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Sunday, 13 July 2014

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Eighty homes proposed for High Harrington in Workington

Workington could get a major housing boom as more plans are revealed to build in the town.

Hilary Harrington photo
Hilary Harrington

Thomas Armstrong (Construction) Ltd has put forward proposals to build 80 homes at High Harrington.

This would see bungalows, terraced and detached homes on land off Main Road, opposite Little Croft, with 16 of the properties classed as ‘affordable’.

The news comes days after plans for 170 new homes were given the go-ahead to be built in Stainburn.

Harrington councillor Hilary Harrington has welcomed the proposal, saying that the area is in need of more affordable homes.

“We need a bigger balance of affordable homes as it will be good for the community,” she said.

“It gets people on the housing ladder, especially young people.”

Workington MP Tony Cunningham this week backed both plans.

“There is a shortage of homes and we need to be building more but they need to be in the right places,” he told the News & Star. “What we need is affordable housing – there is no point building if people can’t afford them.”

The developers claim that the houses will help meet a chronic “undersupply of housing” in Allerdale.

According to a statement submitted in support of the application, the development “will help meet the significant undersupply of housing that currently exists” and would widen the choice of housing available. It also claims that the development would encourage people to remain in the area, attract new residents and help to promote a “vibrant community”.

Government guidelines set out in the new National Planning Policy Framework (NPPF) mean that approval is recommended in areas where there is a proven housing need.

Allerdale Council has not identified a five-year supply of housing land, making it hard to turn down the plans based on local planning policy.

As the law stands, those without an identified supply must favour development, granting planning permission unless the adverse impacts would clearly outweigh the benefits.

The supporting statement concludes: “The NPPF confirms that the development should be approved without delay.”

Earlier this year Story Homes’ plan for 150 homes between Moor Road and the A66 was turned down because it was outside development boundaries identified by the council.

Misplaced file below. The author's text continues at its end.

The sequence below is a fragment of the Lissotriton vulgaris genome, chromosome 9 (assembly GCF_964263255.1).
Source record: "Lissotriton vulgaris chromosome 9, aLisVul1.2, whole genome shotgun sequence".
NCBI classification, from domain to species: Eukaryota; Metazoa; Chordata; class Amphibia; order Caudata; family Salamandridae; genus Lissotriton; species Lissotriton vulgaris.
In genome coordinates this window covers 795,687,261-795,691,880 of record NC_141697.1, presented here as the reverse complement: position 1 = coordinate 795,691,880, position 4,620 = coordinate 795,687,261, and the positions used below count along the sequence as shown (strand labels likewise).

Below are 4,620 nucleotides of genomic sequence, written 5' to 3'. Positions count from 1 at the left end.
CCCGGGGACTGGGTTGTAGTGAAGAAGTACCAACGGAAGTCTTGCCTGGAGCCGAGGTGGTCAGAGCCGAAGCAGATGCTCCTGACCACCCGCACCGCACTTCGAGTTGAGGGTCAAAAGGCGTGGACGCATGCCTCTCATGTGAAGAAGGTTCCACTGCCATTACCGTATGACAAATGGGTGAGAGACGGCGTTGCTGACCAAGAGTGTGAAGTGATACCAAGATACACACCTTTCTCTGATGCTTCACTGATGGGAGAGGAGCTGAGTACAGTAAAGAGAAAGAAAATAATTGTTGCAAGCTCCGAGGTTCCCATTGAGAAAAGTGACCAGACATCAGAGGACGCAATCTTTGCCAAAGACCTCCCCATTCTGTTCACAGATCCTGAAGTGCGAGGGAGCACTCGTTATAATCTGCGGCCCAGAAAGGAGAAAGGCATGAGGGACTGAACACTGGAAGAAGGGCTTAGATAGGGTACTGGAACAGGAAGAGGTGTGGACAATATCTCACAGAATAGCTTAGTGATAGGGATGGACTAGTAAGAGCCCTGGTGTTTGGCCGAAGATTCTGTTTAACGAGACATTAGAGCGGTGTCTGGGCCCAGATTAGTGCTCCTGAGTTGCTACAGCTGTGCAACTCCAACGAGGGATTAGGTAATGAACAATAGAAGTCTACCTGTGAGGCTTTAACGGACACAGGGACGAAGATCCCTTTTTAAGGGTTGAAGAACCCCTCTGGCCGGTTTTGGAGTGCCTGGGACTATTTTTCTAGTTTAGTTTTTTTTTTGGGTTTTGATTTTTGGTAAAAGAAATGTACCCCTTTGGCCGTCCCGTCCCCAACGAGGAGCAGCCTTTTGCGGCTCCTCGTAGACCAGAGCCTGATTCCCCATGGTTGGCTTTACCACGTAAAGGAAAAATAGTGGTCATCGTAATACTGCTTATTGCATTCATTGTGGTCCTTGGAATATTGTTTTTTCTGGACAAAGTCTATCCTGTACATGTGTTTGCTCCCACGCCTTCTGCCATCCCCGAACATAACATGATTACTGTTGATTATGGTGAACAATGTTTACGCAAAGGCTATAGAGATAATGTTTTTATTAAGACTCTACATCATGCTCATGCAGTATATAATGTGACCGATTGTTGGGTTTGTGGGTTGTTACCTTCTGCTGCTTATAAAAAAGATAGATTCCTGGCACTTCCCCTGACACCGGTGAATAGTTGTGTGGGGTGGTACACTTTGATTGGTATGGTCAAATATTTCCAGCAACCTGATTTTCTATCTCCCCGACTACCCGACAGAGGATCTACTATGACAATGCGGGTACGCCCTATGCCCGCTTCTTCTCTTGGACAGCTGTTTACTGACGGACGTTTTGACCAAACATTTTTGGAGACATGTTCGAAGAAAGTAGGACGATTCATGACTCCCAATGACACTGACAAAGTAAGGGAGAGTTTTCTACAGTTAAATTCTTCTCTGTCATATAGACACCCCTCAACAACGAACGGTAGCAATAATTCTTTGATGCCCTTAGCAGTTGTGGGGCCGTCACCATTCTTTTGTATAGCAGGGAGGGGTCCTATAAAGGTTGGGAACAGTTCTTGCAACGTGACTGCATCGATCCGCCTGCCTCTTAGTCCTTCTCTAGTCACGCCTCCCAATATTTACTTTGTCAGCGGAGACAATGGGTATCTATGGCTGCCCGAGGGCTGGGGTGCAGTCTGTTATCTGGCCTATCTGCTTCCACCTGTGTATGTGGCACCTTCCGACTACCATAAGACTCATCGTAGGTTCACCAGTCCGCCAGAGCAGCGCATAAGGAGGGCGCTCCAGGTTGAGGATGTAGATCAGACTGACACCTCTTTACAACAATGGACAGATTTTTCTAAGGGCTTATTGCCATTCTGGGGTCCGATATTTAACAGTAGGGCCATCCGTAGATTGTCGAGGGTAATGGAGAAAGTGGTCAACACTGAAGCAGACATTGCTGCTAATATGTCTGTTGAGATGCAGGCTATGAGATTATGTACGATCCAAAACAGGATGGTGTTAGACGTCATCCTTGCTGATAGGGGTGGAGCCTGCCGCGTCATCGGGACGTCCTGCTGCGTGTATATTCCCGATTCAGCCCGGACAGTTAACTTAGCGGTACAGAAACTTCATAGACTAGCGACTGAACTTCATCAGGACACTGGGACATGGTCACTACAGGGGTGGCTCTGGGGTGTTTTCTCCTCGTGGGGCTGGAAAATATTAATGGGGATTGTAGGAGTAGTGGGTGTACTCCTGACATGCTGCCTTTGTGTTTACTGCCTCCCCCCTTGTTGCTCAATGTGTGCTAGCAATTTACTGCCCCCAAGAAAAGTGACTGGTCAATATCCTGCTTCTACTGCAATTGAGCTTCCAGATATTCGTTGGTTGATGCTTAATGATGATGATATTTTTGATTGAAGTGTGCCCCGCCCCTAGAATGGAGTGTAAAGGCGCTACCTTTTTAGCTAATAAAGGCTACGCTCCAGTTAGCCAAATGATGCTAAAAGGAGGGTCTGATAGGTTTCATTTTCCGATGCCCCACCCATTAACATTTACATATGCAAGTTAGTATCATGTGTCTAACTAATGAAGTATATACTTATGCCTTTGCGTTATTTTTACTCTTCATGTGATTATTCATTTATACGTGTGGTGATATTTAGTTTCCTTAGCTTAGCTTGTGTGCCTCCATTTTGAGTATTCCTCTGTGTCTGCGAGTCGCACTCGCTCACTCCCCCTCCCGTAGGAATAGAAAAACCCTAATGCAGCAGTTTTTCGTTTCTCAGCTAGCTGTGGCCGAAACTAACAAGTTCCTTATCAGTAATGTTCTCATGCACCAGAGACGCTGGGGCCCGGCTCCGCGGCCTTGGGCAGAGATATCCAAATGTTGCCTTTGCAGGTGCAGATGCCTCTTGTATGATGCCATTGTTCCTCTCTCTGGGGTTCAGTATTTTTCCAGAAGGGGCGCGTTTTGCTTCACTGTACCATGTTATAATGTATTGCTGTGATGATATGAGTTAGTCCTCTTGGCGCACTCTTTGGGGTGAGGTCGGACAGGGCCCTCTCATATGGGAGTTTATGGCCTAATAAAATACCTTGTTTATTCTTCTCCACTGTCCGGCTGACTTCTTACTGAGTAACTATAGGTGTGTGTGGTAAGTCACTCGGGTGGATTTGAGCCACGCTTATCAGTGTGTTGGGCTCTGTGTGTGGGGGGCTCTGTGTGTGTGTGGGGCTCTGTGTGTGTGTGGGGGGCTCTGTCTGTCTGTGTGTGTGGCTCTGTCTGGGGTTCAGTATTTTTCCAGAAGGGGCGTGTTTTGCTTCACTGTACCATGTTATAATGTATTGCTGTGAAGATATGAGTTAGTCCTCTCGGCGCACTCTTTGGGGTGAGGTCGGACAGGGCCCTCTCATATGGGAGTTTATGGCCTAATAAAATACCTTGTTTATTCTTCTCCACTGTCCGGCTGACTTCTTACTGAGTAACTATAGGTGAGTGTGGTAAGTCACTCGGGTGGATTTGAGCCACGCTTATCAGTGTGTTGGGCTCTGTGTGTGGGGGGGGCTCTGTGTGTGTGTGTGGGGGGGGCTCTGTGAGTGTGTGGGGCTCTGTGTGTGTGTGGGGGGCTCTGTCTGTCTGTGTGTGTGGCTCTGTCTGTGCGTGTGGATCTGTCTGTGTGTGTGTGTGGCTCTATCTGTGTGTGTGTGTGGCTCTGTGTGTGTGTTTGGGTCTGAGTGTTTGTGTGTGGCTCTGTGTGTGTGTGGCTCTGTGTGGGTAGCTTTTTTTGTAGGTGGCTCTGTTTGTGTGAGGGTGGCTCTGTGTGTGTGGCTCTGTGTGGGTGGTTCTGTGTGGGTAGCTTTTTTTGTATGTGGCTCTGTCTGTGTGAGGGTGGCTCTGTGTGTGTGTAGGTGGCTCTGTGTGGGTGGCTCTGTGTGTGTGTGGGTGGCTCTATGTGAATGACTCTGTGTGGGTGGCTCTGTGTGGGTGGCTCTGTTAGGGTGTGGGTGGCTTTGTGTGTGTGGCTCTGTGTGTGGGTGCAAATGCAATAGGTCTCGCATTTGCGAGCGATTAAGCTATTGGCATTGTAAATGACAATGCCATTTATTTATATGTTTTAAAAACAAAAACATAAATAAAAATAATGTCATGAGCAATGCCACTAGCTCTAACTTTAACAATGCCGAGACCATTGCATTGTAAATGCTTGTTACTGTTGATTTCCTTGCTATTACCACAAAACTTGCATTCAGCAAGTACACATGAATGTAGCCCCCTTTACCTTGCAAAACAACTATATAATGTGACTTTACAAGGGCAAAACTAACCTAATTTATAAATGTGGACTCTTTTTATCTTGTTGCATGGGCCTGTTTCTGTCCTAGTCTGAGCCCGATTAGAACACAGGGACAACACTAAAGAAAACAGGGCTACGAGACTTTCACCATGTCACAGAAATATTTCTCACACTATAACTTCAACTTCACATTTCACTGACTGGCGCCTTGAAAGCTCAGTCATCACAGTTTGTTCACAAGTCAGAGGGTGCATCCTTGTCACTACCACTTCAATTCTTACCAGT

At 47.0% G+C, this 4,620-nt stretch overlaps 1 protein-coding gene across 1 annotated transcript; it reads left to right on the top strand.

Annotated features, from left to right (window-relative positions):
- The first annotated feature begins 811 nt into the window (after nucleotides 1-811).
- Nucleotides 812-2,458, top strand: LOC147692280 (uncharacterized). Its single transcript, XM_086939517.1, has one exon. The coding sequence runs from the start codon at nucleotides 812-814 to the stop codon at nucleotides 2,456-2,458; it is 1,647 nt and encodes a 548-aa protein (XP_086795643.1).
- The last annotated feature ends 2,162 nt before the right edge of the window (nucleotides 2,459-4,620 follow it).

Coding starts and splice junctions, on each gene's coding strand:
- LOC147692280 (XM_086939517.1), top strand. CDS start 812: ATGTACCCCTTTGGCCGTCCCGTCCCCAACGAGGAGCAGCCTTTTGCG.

The firm resubmitted the application after the NPPF came into force, meaning the council must look to approve a wide choice of high-quality homes.

The council is currently consulting on a draft local plan but the project is too late to impact on this.

Have your say

Affordable housing Robert is the cloak the developers wear when they want planning consent to go through smoothly...affordable in another era meant council houses..houses will be handed over to the housing associations for allocation to people in need..

Posted by glennys on 16 August 2012 at 17:08

by affordable houses I presume ms Harrington means social housing..16 less off the council waiting list..I dont think there are many young people within the village boundaries who can afford to own their own homes and the price Harrington residents will have to pay in excess traffic an overcrowded school etc is too high..hundreds of new houses are being built within the workington boundaries and hundreds are empty ot waiting to be sold..can our councillers at least do their homework and ask the residents of the affected areas their opinions before publicly backing anything under the guise of "affordable housing"...and how will houses rejuvinate the village..we have no real facilities now..High Harrington has no shop no post office and 1 pub...we have 2 schools both in very difficult places to access. These proposals will not only add to the traffic chaos but will without doubt overcrowd our schools..

Posted by glennys on 9 August 2012 at 14:59

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